State ex rel. Hicks v. Purvis, 208 N.C. 657 (1935)

Nov. 1, 1935 · Supreme Court of North Carolina
208 N.C. 657

STATE ex Rel. B. H. HICKS et al. v. MILDRED W. PURVIS et al.

(Filed 1 November, 1935.)

1. Executors and Administrators P f — Administratrix held not liable to creditors for losses incurred in continuing business of deceased.

Where an administratrix c. t. a. carries on the business of the testator with the knowledge and apparent consent of all the parties, including plaintiffs, creditors of the estate, and it appears that the administratrix was authorized by order of court to provide out of the funds of the estate labor and materials necessary to carry on the business, plaintiffs may not complain of judgment denying recovery against the administratrix and her bondsman for losses to the estate resulting from the continued operation of the business upon their contention that the estate was thereby rendered insolvent, and that such acts constituted waste or devastavit.

*6583. Limitation of Actions B a — Action against executrix fox* breach of bond accnxes at time of breach and not time administratrix flies account.

Plaintiffs, creditors of the estate, brought this action against the admin-istratrix o. t. a. and her bondsman, to recover sums paid out by the administratrix in compromising a caveat to the will and in paying fees of the attorneys appearing for administratrix in the caveat proceedings, alleging that such payments constituted waste or devastavit, resulting in the insolvency of the estate. Held: The action was not to surcharge or falsify the account of the administratrix, but to recover for alleged breach of her bond, and the cause of action accrued at the time the alleged breach was committed, O. S., 441 (6), and plaintiffs’ contention that it did not accrue until the administratrix filed her initial account and disclosed the facts to plaintiffs for the first time, cannot be sustained, O. S., 441 (6), having no provision relating to discovery of the breach of the official bond as is provided for in case of fraud under O. S., 441 (9).

Appeals by plaintiffs and defendant Fidelity and Casualty Company of New York from Devin, J., at June Term, 1935, of Yawce.

Civil action, instituted 27 January, 1933, by creditors of the estate of S. M. Blacknall, deceased, to recover of the defendant administratrix and the surety on her official bond for alleged waste, or devastavit, committed, to injury of plaintiffs, in the administration of said decedent’s estate.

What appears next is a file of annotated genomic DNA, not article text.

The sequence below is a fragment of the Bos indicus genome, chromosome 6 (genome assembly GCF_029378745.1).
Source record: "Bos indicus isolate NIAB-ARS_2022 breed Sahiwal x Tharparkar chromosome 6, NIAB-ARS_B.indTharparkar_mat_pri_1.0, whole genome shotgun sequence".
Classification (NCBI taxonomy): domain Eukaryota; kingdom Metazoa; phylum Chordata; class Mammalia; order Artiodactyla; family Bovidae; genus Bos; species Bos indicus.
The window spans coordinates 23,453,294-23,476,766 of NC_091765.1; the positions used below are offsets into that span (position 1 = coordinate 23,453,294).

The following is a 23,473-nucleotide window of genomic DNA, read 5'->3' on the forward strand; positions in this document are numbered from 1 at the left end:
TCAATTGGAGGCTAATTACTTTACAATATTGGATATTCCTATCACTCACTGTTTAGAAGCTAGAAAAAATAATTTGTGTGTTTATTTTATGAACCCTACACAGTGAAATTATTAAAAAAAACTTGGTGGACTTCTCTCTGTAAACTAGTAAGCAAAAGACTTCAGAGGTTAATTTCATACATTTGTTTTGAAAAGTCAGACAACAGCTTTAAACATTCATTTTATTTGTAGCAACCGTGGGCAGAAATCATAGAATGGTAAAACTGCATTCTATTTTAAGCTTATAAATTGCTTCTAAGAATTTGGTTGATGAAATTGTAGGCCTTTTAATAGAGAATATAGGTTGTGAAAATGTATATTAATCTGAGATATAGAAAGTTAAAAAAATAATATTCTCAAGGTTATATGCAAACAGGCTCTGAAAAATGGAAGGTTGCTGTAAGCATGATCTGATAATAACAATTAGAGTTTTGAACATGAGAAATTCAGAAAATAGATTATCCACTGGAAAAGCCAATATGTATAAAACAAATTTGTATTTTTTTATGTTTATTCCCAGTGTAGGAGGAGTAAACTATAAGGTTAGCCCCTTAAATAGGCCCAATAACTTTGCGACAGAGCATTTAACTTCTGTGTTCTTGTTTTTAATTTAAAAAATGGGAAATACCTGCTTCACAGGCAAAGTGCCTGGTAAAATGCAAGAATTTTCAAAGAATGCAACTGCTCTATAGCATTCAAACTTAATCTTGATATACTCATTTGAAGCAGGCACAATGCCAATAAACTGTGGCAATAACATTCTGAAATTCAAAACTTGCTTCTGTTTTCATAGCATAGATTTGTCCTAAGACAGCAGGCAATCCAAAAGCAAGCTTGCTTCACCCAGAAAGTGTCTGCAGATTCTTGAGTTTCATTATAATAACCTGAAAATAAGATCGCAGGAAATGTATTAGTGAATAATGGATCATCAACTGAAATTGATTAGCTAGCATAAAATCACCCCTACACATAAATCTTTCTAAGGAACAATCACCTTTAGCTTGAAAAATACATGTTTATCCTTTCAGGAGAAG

It is alleged that the plaintiffs are creditors of the estate of S. M. Blacknall, late of Nance County, in the aggregate deficient sum of $21,587.41, evidenced by promissory notes executed by the decedent in his lifetime; that Mildred W. Purvis duly qualified as administratrix c. t. a. of the estate of the said S. M. Blacknall, deceased, on or about 23 April, 1929, and gave bond as required by C. S., 33, in the sum of $80,000 with the Fidelity and Casualty Company of New York as surety thereon; and that waste, in the nature of devastavit, to the injury of plaintiffs (the estate originally thought to be amply solvent, later proving to be insolvent), has been committed by said administratrix in the administration of the estate in three essential particulars, as follows:

1. By continuing the operation of decedent’s business from April, 1929, until the summer of 1932, without proper authority, which resulted in losses in excess of plaintiffs’ claim.

2. By using $10,000 belonging to the estate, in June, 1929, to compromise a caveat filed to the will of the deceased.

3. By paying out of the estate in June, 1929, $7,000 to attorneys for services in appearing for the administratrix in said caveat proceedings.

At the October Term, 1933, there was a consent reference, except as to the administratrix, which finally resulted in judgment for defendants on the first item, and judgment for plaintiffs on the second and third items, above set out as alleged matters of waste or devastavit.

Both sides appeal, assigning errors.

*659 B. H. Hicks, T. G. Stem, and B. S. Royster, Jr., for plaintiffs.

Ruark & Ruark for defendant Casualty Company.

Stacy, C. J.

This is the same ease that was before us at the Spring Term, 1935, opinion filed 22 May and reported ante, 227, to which reference may be had for a more extended statement of the facts.